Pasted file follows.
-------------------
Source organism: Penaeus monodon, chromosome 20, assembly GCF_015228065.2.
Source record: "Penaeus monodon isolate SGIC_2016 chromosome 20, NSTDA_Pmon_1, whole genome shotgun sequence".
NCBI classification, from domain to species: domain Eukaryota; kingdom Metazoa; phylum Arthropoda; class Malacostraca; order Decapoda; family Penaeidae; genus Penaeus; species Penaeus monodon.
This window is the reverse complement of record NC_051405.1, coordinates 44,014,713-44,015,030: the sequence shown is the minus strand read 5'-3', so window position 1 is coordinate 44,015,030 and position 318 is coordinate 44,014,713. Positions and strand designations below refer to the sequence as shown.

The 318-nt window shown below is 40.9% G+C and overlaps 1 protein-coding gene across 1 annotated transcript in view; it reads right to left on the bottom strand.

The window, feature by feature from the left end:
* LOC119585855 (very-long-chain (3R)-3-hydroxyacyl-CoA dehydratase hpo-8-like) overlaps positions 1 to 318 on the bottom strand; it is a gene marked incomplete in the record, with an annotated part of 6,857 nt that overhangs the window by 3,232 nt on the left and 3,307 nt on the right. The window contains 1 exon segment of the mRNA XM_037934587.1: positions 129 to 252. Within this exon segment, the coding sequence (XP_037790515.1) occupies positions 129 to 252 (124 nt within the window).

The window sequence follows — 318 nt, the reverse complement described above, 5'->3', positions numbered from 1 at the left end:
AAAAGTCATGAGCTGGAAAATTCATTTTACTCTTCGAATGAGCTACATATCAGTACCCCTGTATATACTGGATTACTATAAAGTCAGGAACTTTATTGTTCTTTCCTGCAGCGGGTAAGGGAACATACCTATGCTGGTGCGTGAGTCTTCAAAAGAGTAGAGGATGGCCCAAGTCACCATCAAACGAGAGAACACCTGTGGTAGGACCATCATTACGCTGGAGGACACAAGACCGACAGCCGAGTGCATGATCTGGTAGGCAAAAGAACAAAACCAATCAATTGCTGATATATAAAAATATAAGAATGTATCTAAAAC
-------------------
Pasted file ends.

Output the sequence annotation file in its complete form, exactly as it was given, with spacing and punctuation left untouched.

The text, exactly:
Source organism: Penaeus monodon, chromosome 20, assembly GCF_015228065.2.
Source record: "Penaeus monodon isolate SGIC_2016 chromosome 20, NSTDA_Pmon_1, whole genome shotgun sequence".
NCBI classification, from domain to species: domain Eukaryota; kingdom Metazoa; phylum Arthropoda; class Malacostraca; order Decapoda; family Penaeidae; genus Penaeus; species Penaeus monodon.
This window is the reverse complement of record NC_051405.1, coordinates 44,014,713-44,015,030: the sequence shown is the minus strand read 5'-3', so window position 1 is coordinate 44,015,030 and position 318 is coordinate 44,014,713. Positions and strand designations below refer to the sequence as shown.

The 318-nt window shown below is 40.9% G+C and overlaps 1 protein-coding gene across 1 annotated transcript in view; it reads right to left on the bottom strand.

The window, feature by feature from the left end:
* LOC119585855 (very-long-chain (3R)-3-hydroxyacyl-CoA dehydratase hpo-8-like) overlaps positions 1 to 318 on the bottom strand; it is a gene marked incomplete in the record, with an annotated part of 6,857 nt that overhangs the window by 3,232 nt on the left and 3,307 nt on the right. The window contains 1 exon segment of the mRNA XM_037934587.1: positions 129 to 252. Within this exon segment, the coding sequence (XP_037790515.1) occupies positions 129 to 252 (124 nt within the window).

The window sequence follows — 318 nt, the reverse complement described above, 5'->3', positions numbered from 1 at the left end:
AAAAGTCATGAGCTGGAAAATTCATTTTACTCTTCGAATGAGCTACATATCAGTACCCCTGTATATACTGGATTACTATAAAGTCAGGAACTTTATTGTTCTTTCCTGCAGCGGGTAAGGGAACATACCTATGCTGGTGCGTGAGTCTTCAAAAGAGTAGAGGATGGCCCAAGTCACCATCAAACGAGAGAACACCTGTGGTAGGACCATCATTACGCTGGAGGACACAAGACCGACAGCCGAGTGCATGATCTGGTAGGCAAAAGAACAAAACCAATCAATTGCTGATATATAAAAATATAAGAATGTATCTAAAAC